I’ve been spending the last few days listening to James Horner’s Titanic score, recently released in a definitive (and exhaustive) four-disc edition by La La Land Records. It isn’t my favourite Horner score by some margin, he did much better stuff earlier in his career, and the film’s huge success (and that Oscar) became rather a turning-point for Horner, in just the same way as Vangelis’ Oscar for Chariots of Fire changed his career too. Maybe that’s a bit contentious, but I just think all that fame and wealth (both soundtracks sold in the millions and both projects raised their composers profiles immeasurably) sometimes does more harm than good, no matter how gratifying it might be personally.
But I will say that, despite that, it has been a considerable pleasure listening to this complete and remastered edition, the first time I have heard the music outside of the movie in many years. It’s been a reminder of all that was lost by Horner’s passing a few years ago in a tragic flying accident. Its funny how all those Hornerisms that annoyed me so much when he was alive scoring stuff (his habitual re-use of motifs and material from previous scores numerous times) is such a bittersweet thing now that you just don’t hear it anymore in new films. Its strange. Somehow I don’t mind some stuff sounding like another parade of Horner’s Greatest Hits, or being reminded of moments from Field of Dreams or Braveheart or Wrath of Khan or whatever. I listen with affection now, rather than irritation. Its weird.
Surprisingly good. A damn solid Western, proving there is life in that old genre yet.
Back when this remake was announced, I had the natural response of ‘why bother?’ It always seems weird when a perfectly fine, classic film gets the remake treatment when so many poorer films could possibly better argue for another shot. Films like Logans Run, say, of which a remake might benefit from better effects technology and ability to stay more faithful to the original book (although I’m certain fans of that film might cry foul at such heresy). But why The Magnificent Seven? The original is perfectly fine, what could a remake offer?
Yet here we are, another version is with us. But it works. Its different enough to qualify as a reworked adaptation for modern audiences, has a good solid cast reflecting some of the male stars of this generation, but doesn’t push any revisionism too far. You could almost argue it’s actually quite old-fashioned in how it respects the original and the Western genre, but there is also a self-knowing eye on everything; it is a Western that knows it is being released in 2016. The carnage alone shows its a modern movie- its surprisingly violent and the death-toll is up there with a Rambo flick; there are enough bodies littering the landscape at films end to befit a massive war movie. But it works.
Its an approach reflected in the music too. Here the film has a poignant status, as the score was started -and its main themes written- by composer James Horner prior to his death. Completed by the composer’s musical team (the score credited to ‘by James Horner & Simon Franglen’) it sounds like an authentic James Horner score, almost crushingly so, as it’s the last original music from him that we will ever hear (discounting the slim possibility of, say, his Romeo & Juliet score, which was recorded and then dropped, getting a release). LIke the film itself, the music references Western traditions and even the original Elmer Bernstein score, but remains modern and ‘current’ in its execution/orchestration. It was such a bitter-sweet thing though, hearing familiar Horner-isms in the music, moments that sounded like earlier Horner scores, a reminder of what we have lost. But its a strong score that propels the film forward and is no small part of the films success, and forms a fitting finale to the composer’s career.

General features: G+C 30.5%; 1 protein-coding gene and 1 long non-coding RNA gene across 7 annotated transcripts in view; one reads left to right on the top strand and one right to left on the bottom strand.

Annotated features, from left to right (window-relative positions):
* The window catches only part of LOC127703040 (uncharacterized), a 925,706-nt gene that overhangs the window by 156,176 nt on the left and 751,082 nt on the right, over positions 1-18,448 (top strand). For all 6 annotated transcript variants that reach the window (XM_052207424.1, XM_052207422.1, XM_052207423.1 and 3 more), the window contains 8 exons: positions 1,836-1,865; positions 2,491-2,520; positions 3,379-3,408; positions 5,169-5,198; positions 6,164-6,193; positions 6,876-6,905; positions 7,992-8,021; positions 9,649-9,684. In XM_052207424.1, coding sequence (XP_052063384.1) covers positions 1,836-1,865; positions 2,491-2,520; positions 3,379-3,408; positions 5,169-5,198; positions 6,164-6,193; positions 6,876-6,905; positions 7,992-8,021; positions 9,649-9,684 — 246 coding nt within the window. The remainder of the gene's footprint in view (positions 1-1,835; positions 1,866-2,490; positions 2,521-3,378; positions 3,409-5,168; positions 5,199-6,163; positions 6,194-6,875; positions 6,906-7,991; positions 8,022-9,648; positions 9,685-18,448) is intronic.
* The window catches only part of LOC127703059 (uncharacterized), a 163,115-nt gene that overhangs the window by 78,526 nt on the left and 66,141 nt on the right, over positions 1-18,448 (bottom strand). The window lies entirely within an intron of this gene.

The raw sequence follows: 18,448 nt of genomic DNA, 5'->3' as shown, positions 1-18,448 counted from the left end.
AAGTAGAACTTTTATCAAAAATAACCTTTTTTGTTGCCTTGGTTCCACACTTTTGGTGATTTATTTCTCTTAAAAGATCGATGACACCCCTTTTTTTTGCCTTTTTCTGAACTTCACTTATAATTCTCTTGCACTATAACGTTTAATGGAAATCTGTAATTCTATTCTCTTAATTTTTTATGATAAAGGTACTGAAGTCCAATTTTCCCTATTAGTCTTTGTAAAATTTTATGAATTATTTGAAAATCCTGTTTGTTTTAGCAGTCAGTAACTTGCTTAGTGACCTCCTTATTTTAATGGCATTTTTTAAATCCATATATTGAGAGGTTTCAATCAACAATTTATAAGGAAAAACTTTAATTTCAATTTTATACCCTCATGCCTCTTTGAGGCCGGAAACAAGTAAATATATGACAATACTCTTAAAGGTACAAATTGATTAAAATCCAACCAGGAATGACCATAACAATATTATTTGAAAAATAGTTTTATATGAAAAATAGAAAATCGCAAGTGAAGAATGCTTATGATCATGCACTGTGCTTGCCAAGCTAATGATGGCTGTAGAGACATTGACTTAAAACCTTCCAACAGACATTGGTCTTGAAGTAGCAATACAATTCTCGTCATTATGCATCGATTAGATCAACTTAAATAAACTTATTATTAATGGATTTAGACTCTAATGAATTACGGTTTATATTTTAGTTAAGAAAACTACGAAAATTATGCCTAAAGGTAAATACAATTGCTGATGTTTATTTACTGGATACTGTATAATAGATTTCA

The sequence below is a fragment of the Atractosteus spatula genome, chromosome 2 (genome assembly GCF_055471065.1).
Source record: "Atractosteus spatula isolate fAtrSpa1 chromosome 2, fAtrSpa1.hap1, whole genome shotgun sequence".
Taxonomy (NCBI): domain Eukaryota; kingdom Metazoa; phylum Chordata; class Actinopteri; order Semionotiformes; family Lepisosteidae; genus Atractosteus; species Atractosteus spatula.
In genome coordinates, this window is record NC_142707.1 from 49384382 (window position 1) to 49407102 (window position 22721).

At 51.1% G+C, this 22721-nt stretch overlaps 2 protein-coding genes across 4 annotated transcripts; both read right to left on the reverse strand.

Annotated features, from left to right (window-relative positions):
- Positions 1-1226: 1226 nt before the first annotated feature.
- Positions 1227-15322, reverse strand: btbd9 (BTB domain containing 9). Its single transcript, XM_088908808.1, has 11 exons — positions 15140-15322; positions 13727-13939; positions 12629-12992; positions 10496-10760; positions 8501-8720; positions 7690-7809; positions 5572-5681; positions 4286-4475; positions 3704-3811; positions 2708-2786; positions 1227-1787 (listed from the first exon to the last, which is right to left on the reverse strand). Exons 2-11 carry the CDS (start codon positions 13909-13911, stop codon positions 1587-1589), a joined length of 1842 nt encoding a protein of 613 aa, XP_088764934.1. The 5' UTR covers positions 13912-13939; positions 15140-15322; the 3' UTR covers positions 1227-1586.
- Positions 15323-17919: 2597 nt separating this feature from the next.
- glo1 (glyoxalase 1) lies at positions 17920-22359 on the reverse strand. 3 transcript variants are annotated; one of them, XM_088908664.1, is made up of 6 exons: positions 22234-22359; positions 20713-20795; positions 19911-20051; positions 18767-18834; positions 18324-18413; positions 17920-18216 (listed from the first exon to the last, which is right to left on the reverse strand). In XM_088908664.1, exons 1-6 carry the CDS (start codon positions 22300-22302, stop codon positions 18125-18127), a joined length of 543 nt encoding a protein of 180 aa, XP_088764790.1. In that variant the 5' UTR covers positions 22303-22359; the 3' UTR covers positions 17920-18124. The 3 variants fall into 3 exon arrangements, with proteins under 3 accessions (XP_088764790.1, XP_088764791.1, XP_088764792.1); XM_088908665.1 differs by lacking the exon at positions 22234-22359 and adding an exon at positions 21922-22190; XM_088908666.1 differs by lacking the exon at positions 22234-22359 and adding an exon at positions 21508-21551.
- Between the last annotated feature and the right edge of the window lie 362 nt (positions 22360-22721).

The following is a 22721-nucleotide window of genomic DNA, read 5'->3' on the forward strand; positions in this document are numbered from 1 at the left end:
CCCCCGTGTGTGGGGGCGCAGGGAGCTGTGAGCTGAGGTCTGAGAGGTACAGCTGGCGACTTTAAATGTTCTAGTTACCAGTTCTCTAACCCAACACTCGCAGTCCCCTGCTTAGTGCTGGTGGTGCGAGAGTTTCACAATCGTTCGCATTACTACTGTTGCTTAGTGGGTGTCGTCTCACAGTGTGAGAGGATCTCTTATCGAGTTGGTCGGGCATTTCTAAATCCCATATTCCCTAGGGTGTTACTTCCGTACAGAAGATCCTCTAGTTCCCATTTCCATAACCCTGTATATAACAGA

So I’m just left to wonder, will we get a sequel, as the original film did? I believe this film was a box-office success, and we all know how fond Hollywood is of sequels. I’d actually like to see it, if it could be handled by this same creative team. There’s nothing wrong with a damn fine Western, and I’ve always got time for another.
Whenever I think of Walter Hill’s Streets of Fire I always think about VHS. Its like they are inseparable, and might explain why it’s been more than twenty years since I last saw it. Watching it on blu-ray just feels… almost weird, and although the picture is inevitably better it almost seems inferior without all the grain, drop-outs and blooming reds of watching it on tape.Bizarrely, looking back on it, some films almost looked better with that grainy VHS fuzziness, and I’d likely include Blade Runner in that, too. VHS just had this thing for smoke/steam/neon, the way images would go grainy and the colours bloom out into a pulsing mess. It was kind of beautiful. In crystal-clear HD it can sometimes look, well, too clean.
And thats another curio about those two films, as each of them crashed and burned at the box office but gained a second life -and revaluation- on home video. Streets of Fire in particular seemed to me to just capture the zeitgeist, almost, of that time and that new home-viewing technology. It was bold and colourful and fairly gritty and had rock songs and a great Ry Cooder soundtrack (an unreleased score, too, another weird synchronicity between SOF and BR). It just seemed made for video, back in the era of the early days of MTV remember, and of course seemed light years ahead of the films being shown on network tv at the time.